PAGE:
2009-08-25

    Radicular cysts are the most common inflammatory odontogenic cystic lesions. It originates from epithelial residues in periodontal ligaments secondary to inflammation. The pathogenesis involves the activation of epithelial cell rests of Malaseez after physical, chemical or bacterial injury. Microscopically, the cyst is thin with smooth or corrugated inner surface. The most common epithelial lining is stratified squamous; with Rushton's hyaline bodies in 10% of the reported cases. Slow accumulation and deposition of cholesterol during the inflammatory process leads to the formation of "clefts" with acute and chronic inflammatory cells in the proliferating epithelium and connective tissue, respectively. The presence of hemosiderin usually indicates a previous micro-hemorrhage event. While the presence of lipid-laden macrophages or foam cells indicate the presence of cholesterol-removing mechanism from the lesion. We report a rare case of 38-year-old Mediterranean female presented with throbbing right maxillary pain. The diagnosis of radicular cyst was confirmed by the presence of atrophic non-keratinized stratified squamous epithelium. The radicular cyst was associated with hemosiderin, foam cells, subepithelial fibrosis and root canal dystrophic calcification. They represent uncommon synchronous histopathological features.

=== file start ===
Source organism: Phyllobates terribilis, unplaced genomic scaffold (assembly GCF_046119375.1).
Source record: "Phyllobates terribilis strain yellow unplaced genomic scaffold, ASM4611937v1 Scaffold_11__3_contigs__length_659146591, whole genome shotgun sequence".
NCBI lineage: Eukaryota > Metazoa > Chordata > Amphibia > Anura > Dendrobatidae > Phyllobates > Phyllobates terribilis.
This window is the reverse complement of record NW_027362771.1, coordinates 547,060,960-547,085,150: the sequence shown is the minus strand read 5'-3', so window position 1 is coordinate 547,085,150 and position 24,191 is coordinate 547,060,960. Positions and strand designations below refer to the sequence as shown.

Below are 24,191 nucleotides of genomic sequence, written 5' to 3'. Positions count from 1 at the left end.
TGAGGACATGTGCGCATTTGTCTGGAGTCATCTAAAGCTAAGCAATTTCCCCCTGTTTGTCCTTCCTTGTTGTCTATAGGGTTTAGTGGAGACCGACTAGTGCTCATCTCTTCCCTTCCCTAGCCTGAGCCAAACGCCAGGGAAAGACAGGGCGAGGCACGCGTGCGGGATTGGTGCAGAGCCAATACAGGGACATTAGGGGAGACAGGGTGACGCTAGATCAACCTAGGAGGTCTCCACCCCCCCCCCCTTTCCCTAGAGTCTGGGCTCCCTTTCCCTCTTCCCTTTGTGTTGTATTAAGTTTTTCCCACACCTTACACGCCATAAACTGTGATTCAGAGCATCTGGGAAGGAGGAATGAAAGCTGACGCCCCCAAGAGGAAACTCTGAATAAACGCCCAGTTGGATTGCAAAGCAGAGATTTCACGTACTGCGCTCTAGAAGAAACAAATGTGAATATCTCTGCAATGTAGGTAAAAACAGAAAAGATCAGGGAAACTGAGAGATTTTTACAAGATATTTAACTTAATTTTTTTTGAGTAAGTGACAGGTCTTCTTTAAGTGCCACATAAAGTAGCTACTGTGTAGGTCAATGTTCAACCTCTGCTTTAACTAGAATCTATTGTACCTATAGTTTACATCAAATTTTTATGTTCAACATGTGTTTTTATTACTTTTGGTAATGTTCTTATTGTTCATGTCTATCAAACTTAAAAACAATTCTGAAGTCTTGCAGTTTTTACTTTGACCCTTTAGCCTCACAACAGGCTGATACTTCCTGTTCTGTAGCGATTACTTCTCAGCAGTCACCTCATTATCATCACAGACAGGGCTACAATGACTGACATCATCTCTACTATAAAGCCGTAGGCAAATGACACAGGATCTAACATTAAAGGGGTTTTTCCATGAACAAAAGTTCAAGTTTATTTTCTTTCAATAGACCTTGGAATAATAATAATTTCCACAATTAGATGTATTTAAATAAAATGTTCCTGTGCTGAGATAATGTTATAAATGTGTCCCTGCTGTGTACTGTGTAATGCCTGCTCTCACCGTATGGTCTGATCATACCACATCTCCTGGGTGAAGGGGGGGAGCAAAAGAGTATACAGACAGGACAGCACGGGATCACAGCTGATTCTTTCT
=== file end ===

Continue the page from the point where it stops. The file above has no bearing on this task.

5. Hydatid cyst of the tibia.

    Directory of Open Access Journals (Sweden)

    Madiwale C

    1992-10-01

    Full Text Available A case of hydatid cyst of the tibia, which manifested as a pathologic fracture is being reported. Pain and swelling of left lower limb with inability to bear the weight were the main features. Tender swelling was also noted at the upper and middle third of tibia. Open biopsy revealed the hydatid cyst wall and scolices of Echinococcus granulosus. Albendazole treatment was followed by curettage and bone grafting.

  6. Dentigerous Cyst of Inflammatory Origin

    OpenAIRE

    Shetty, Raghavendra M; Dixit, Uma

    2010-01-01

    ABSTRACT A dentigerous cyst encloses a crown of an unerupted tooth by its follicle and is attached to the neck of the tooth. They may be of developmental or inflammatory origin. Dentigerous cyst of inflammatory origin occurs in immature tooth as a result of inflammation from preceding non-vital deciduous tooth or from other source spreading to involve the tooth follicle. These are diagnosed in the first and early part of second decade either on routine radiographic examination or when patient...

  7. Hydatid cyst of the neck.

    Science.gov (United States)

    Benhammou, A; Benbouzid, M A; Bencheikh, R; Boulaich, M; Essakali, L; Kzadri, M

    2007-01-01

    Hydatid disease located in the head and neck is uncommon, and hydatid cysts rarely present as a cervical mass. We report an unusual case of primary hydatid cyst arising in the soft tissues of the neck. The clinical presentation was non-specific. The diagnosis was suspected by the radiological findings, and confirmed by histopathology. Characteristics of this rare disease, its diagnostic difficulties, and treatment are discussed.

  8. Lung cysts in chronic paracoccidioidomycosis

    OpenAIRE

    Costa, Andre Nathan; Marchiori, Edson; Benard, Gil; Araujo, Mariana Sponholz; Baldi, Bruno Guedes; Kairalla, Ronaldo Adib; Carvalho, Carlos Roberto Ribeiro

    2013-01-01